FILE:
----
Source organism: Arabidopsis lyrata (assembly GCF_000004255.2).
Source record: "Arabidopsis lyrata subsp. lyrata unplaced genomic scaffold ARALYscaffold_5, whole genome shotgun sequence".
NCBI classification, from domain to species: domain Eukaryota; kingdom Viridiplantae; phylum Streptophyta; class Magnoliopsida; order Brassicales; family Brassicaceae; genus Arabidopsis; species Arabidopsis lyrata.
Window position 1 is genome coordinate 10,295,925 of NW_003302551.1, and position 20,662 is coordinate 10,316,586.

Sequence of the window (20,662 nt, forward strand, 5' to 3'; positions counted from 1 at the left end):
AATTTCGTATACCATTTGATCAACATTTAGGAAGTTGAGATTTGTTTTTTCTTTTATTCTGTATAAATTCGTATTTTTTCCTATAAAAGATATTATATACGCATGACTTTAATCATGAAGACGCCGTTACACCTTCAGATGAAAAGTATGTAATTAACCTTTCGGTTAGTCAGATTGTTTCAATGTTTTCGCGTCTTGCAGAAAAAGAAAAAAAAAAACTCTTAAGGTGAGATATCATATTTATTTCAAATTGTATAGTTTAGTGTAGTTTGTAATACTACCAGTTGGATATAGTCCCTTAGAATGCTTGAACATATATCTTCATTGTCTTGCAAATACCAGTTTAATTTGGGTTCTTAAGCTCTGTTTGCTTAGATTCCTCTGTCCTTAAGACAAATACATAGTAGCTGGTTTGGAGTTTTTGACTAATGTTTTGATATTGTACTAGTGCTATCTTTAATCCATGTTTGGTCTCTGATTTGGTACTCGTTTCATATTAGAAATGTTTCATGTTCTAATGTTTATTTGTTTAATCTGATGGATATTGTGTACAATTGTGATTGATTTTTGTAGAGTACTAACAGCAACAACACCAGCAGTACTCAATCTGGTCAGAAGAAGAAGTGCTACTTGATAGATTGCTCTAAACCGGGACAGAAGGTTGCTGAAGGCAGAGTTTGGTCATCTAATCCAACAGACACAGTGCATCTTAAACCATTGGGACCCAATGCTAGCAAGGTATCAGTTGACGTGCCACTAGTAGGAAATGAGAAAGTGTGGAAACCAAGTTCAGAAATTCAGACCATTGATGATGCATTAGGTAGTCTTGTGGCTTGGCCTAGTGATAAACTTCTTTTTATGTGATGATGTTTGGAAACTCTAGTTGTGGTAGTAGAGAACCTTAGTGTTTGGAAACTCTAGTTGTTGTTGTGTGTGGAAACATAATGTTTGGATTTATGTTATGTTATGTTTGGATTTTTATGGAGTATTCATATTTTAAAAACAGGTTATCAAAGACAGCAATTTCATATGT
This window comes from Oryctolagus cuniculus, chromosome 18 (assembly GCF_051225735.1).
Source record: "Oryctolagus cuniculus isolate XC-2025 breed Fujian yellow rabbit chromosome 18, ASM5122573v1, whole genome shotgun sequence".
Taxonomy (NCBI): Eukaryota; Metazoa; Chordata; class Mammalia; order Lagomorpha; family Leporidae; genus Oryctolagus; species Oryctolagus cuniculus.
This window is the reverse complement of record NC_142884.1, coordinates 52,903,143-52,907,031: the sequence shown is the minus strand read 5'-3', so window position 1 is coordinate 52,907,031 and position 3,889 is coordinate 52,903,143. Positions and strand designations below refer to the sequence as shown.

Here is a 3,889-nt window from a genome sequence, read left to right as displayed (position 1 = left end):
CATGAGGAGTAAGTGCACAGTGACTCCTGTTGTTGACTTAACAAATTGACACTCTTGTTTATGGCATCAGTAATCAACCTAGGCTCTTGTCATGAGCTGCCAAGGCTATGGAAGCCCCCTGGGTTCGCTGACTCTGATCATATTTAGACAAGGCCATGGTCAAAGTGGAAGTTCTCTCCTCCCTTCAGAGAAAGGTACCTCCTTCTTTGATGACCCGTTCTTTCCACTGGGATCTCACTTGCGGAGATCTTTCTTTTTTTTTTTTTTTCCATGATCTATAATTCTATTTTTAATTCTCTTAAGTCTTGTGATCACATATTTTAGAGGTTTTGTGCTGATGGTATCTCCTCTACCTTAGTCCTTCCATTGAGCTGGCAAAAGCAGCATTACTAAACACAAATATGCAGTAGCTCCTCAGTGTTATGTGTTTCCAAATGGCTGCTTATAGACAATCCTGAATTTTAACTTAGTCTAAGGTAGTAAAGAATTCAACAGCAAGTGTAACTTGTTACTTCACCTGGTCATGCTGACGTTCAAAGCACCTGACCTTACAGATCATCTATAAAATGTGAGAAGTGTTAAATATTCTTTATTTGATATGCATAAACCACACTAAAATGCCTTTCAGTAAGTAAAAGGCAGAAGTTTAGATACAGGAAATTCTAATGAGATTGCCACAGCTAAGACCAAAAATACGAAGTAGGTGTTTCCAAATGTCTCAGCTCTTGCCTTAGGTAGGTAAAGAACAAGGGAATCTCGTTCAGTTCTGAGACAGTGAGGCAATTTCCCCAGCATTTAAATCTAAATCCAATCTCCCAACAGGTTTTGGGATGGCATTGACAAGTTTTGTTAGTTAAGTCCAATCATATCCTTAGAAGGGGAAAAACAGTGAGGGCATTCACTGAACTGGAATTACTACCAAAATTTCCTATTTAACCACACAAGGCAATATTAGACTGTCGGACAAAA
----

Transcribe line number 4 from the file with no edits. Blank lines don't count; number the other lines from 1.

Window position 1 is genome coordinate 10,295,925 of NW_003302551.1, and position 20,662 is coordinate 10,316,586.